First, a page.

Angelic visions and visitations often played a significant part in the lives of the Celtic Saints. For the Celt, both pagan and Christian, perception of the next world overlapped strongly with the awareness of this one. Important Saint Michael sites are usually on hilltops, mountains or other high places – for example, the parish church on the dramatic rocky outcrop at Brentor in Devon, or St Michael's tower on the summit of Glastonbury Tor. Skellig Michael off the coast of Ireland, St Michael's Mount in Cornwall, and Mont St Michel in France are indicative of the archangel's role as a guardian of spiritual sanctuaries, and together these three islands protect the western sea approaches to Europe. He is assigned many tasks, being the commander of the heavenly legions and a divine messenger who protects the faithful from evil attacks. He is best known, however, as a slayer or subduer of the dragon. In this capacity he has become a great patron in both the East and the West under his other name of St George. Note the slain dragon at his feet in the sculpture shown above. In 1067, the monastery of Mont-Saint-Michel gave its support to duke William of Normandy in his claim to the throne of England. It was rewarded with properties and grounds on the English side of the Channel, including a small island off the southwestern coast of Cornwall which was modeled after the Mount and became a Norman priory named St Michael's Mount of Penzance.
As you get closer you see the fortified walls.
During the Hundred Years' War the English tried three times unsuccessfully to capture the Mont, this is one of the cannons they left behind in 1454. The fortified abbey withstood these assaults; it was the only place in western and northern France not to fall into English hands.
As you enter, you see the famous La Mère Poulard restaurant; supposedly the omelette was invented here.
The streets are narrow and packed with shops, sloping sharply upward.
Eglise Saint-Pierre is a small chapel at the bottom of the hill with services at 11 AM on all days but Monday and services at 11:30 and midnight on Thursday. The English attempts to take the Mont were watched closely by Joan d'Arc and she is represented outside the chapel.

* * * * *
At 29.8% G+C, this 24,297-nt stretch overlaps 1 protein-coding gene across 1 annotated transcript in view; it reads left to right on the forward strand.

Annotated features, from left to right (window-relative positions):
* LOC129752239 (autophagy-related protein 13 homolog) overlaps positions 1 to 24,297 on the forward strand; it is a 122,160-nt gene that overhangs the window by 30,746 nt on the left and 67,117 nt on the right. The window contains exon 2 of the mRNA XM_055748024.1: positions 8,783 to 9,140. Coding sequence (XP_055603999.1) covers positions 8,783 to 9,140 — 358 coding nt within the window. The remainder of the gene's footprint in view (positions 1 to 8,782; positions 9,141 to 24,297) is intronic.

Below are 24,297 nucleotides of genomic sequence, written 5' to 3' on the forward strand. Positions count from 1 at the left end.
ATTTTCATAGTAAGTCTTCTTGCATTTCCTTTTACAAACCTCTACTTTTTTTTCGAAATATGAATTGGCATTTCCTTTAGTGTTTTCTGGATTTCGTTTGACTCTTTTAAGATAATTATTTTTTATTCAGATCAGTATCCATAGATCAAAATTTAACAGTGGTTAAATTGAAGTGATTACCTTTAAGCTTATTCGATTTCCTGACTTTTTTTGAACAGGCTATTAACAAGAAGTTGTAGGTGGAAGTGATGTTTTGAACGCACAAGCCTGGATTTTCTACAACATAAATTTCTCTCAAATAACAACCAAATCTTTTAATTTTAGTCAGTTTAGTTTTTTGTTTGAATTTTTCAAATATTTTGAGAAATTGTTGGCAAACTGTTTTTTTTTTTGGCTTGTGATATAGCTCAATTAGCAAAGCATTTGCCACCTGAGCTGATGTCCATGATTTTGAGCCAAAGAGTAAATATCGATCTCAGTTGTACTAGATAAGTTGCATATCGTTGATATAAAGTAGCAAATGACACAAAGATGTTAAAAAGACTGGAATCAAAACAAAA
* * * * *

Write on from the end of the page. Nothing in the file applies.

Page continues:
Surprisingly lots of trees and flowers.
Finally you get to the real climb upwards. The church suffered significant fire damage in 922. A monastery was started in 1017, with stones hauled at low tide from the mainland in Brittany. The abbey was designed by an Italian architect named William de Volpiano daringly placing the transept crossing at the top of the mount. Crypts and chapels were added underground to give the architect a platform on which the abbey could be built. This was difficult because of the conical shape of the island. Nevertheless, Volpiano persevered and erected quite an impressive structure. The trek to the church is not for the faint of heart. It is quite a workout to get up the many stairs to the abbey. The first spurt of grand construction commenced in 1020, with Abbot Hildebert's ambitious works. Instead of removing rock to make a level base for the church, Hildebert added a masonry foundation to make a level base, and built from there. By 1058, the church was well-enough established to host William and Harold of Normandy. That construction was completed in 1135, but in the meantime Abbot Roger II planned and built a trilevel gallery/cloister/dormatory as well. The Grand Degré, the steep, narrow staircase seen above, leads to the abbey entrance, from which a wider flight of stone steps climbs to the Saut Gautier Terrace (named after a prisoner who jumped to his death from here) outside the sober, dignified church.